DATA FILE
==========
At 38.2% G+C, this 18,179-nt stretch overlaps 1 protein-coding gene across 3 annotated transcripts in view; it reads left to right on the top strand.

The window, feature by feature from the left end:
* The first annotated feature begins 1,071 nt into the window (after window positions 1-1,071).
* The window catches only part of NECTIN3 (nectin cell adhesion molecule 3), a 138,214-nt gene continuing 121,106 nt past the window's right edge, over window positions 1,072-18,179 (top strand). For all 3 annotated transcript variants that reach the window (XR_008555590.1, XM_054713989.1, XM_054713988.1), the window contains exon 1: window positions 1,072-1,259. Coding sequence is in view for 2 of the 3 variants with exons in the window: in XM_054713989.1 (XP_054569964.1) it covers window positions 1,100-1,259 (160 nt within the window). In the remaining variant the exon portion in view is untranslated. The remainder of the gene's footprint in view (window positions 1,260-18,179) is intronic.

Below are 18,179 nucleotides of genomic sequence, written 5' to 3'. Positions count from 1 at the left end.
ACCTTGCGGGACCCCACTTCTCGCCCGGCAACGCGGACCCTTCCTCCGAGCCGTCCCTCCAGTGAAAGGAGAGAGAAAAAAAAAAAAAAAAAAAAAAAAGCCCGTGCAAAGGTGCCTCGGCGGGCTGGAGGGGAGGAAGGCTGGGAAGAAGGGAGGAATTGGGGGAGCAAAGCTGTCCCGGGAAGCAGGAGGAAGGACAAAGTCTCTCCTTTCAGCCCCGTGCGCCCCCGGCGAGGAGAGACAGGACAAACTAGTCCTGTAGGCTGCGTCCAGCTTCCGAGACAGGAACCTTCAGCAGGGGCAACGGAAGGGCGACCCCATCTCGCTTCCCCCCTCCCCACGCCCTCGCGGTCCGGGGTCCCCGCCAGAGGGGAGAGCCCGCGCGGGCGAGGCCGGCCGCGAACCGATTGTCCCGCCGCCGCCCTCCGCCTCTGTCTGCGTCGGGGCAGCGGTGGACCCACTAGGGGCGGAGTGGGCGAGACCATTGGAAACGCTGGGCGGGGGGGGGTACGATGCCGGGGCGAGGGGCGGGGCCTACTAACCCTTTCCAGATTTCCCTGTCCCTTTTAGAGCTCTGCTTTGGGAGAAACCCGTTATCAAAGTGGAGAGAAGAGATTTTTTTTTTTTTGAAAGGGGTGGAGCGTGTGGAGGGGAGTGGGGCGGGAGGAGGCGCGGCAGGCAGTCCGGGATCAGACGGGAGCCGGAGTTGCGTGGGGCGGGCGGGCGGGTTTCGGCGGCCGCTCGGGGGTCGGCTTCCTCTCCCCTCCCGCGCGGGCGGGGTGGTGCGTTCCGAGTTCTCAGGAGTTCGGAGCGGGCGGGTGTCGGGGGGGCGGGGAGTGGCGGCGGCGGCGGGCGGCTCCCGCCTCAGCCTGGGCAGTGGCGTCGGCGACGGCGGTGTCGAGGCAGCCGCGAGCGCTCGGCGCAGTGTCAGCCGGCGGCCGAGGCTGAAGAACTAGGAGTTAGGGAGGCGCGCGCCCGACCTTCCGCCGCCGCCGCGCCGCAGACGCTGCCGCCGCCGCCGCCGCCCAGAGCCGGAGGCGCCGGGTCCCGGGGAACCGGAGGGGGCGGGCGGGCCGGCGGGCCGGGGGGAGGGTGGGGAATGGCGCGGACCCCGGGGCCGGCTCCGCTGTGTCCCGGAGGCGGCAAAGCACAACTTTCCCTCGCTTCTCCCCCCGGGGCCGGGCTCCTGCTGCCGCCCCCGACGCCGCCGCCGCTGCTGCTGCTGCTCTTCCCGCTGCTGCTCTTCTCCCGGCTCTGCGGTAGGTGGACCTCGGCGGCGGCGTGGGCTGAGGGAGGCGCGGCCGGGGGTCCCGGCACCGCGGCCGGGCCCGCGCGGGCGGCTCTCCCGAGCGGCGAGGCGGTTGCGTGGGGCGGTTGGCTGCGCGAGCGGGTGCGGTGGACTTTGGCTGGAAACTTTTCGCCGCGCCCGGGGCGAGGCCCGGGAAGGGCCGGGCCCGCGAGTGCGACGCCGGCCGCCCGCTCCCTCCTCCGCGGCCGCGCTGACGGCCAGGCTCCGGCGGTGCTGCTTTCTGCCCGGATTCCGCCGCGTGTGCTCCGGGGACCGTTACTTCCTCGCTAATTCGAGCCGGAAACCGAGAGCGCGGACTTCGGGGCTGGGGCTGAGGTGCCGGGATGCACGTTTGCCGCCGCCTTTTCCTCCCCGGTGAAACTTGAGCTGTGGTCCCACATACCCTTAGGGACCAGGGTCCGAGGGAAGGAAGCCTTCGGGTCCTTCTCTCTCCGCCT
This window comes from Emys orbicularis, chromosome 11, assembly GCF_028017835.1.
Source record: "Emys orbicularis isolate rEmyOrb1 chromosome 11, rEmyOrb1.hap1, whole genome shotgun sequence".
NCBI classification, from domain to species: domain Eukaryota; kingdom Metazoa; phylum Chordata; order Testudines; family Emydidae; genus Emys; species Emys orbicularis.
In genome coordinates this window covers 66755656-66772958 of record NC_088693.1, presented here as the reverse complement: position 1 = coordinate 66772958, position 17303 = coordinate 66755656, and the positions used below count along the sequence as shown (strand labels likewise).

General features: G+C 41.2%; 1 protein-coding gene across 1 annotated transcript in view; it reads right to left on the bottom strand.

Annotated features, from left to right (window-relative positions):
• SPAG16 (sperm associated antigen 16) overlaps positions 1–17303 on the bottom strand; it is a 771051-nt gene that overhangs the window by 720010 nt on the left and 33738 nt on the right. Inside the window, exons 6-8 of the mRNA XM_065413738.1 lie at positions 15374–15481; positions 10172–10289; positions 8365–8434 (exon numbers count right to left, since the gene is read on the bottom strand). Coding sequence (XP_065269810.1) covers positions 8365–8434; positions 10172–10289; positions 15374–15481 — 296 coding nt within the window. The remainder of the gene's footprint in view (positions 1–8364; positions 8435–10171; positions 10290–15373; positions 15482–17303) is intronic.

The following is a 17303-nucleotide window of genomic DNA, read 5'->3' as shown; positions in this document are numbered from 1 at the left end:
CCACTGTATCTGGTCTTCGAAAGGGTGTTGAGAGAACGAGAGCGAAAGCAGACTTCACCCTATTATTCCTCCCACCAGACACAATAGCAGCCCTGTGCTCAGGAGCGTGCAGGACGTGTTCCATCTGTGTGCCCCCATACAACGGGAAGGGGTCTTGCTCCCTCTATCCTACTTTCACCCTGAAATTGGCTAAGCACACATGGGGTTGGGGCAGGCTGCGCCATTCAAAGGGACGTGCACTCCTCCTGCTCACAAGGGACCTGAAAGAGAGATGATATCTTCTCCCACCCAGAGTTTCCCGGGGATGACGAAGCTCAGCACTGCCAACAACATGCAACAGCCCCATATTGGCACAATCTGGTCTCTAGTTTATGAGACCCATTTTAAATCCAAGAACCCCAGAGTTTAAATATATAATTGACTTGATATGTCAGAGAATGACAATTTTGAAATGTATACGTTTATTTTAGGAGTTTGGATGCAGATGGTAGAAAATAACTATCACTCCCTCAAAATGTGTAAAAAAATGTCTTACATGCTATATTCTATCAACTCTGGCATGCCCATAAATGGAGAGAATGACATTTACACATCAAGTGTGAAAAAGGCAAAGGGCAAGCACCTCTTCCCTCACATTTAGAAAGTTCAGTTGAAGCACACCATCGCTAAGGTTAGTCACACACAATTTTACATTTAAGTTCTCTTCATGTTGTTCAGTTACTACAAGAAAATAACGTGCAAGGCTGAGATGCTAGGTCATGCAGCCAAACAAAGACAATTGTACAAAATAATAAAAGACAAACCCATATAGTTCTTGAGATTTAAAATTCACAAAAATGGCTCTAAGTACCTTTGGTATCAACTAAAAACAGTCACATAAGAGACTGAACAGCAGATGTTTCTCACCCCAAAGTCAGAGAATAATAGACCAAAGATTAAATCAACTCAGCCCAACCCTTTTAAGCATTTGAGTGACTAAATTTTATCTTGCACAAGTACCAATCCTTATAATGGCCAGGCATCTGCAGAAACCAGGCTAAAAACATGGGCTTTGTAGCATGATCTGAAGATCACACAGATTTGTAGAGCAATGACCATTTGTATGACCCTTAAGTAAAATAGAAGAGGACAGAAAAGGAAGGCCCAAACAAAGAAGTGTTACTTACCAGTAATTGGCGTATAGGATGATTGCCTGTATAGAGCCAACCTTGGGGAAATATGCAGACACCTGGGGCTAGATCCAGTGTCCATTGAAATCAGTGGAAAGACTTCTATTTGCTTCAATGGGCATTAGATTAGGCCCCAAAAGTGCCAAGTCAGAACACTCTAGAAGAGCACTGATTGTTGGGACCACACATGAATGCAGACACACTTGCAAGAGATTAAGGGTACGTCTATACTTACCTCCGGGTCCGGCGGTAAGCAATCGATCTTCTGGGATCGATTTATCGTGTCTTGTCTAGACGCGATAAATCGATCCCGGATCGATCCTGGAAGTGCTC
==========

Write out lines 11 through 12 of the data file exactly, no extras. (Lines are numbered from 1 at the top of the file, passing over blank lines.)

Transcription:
General features: G+C 41.2%; 1 protein-coding gene across 1 annotated transcript in view; it reads right to left on the bottom strand.

Annotated features, from left to right (window-relative positions):